Unfortunately, as is the case with so many of Iceland’s historic sites, the older buildings and relics were gone long ago. Thankfully, a remarkable basalt stone church currently stands on the site. The Þingeyrakirkja was completed in 1877 and is interesting both outside and in, where it houses, among other items, a 15th century altarpiece with alabaster reliefs, a carved pulpit and a octagonal wooden baptismal, both from the late 17th century, and creepy, carved figurines of Christ and the Apostles. It ceiling was also done in an odd sky-and-stars motif, painted dark blue with yellow stars stuck on.

Þingeyrakirkja at Þingeyrar

Inside Þingeyrakirkja

The altarpiece in Þingeyrakirkja

The pulpit in Þingeyrakirkja

The baptismal in Þingeyrakirkja

From Þingeyrar, it was a long drive southwest to Borgarnes. The town has a prominent connection to Egil’s Saga (my personal favorite of the Icelandic sagas I’ve read) and was allegedly settled by Skallagrímur Kveldúlfsson, Egil’s father, who is also purportedly buried here. Maggie and I also saw a marker commemorating the site where Skallagrímur murdered Egil’s friend when Egil was a boy. It’s cheerful stuff.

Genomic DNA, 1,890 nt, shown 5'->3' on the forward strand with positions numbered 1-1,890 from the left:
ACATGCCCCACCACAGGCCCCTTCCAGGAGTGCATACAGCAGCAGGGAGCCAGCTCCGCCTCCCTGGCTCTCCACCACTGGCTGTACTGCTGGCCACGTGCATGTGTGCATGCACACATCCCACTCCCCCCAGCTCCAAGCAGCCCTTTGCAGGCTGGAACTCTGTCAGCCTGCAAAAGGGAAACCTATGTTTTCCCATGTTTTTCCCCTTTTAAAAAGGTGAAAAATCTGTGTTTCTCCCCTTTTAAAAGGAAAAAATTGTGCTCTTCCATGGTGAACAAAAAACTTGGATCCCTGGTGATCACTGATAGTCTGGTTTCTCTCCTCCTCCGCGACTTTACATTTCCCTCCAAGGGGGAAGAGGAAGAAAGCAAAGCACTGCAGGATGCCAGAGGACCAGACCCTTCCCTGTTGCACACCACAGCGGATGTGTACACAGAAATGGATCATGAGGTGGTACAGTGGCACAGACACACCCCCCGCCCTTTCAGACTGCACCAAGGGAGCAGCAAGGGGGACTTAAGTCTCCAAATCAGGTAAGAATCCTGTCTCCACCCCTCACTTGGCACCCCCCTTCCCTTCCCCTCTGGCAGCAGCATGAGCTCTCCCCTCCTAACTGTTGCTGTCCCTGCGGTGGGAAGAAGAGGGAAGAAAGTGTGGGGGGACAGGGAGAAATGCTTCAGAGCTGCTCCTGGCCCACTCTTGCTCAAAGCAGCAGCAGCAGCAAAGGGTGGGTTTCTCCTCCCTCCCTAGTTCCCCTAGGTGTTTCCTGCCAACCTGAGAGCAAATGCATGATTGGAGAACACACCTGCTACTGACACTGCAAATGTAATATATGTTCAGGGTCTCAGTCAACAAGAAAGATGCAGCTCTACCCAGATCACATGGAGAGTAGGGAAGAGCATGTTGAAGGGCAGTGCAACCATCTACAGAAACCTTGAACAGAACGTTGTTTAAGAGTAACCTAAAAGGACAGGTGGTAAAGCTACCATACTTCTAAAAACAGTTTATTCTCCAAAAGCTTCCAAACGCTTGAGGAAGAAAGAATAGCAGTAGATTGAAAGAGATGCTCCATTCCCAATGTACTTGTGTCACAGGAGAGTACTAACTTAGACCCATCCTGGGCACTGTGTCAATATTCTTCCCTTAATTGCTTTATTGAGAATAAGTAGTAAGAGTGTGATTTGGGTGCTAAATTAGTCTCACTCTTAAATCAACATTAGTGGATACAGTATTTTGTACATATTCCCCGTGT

The town itself is unimpressive so far, with a mostly charmless, nondescript, modern suburban feel (although the church is okay). We’d hoped to check out the well regarded local museum, the Settlement Centre of Iceland, which includes a whole wing dedicated to Egil’s Saga, but we were too late to have enough time to really check it out. That’s part of the plan for tomorrow. But so far the highlight of Borgarnes was an all-time fantastic snafu when, after a long, tiring day of driving,  Maggie couldn’t remember how to spell my name as she was checking us into the hotel. We’ve been together five years. And I don’t even have any accents or a Þ in my name…


The church in Borgarnes

A street (with a view) in Borgarnes

I’ll just finish by saying that I’ve read a lot of these sagas — Egil’s Saga, Grettir’s Saga, Njal’s Saga, The Saga of King Hrolf Kraki and The Saga of the Volsungs — but none was ever so violent and bloody as the Saga of My Cuticles on this trip. As Mike might say, pass the moisturizer.



  1. […] perfect example from today: In yesterday’s post, I mentioned how much we wanted to see the museum here in Borgarnes, the Settlement Centre of […]

  2. Great travel blog. I think you will love having this all recorded. BTW, there was an earthquake in New York.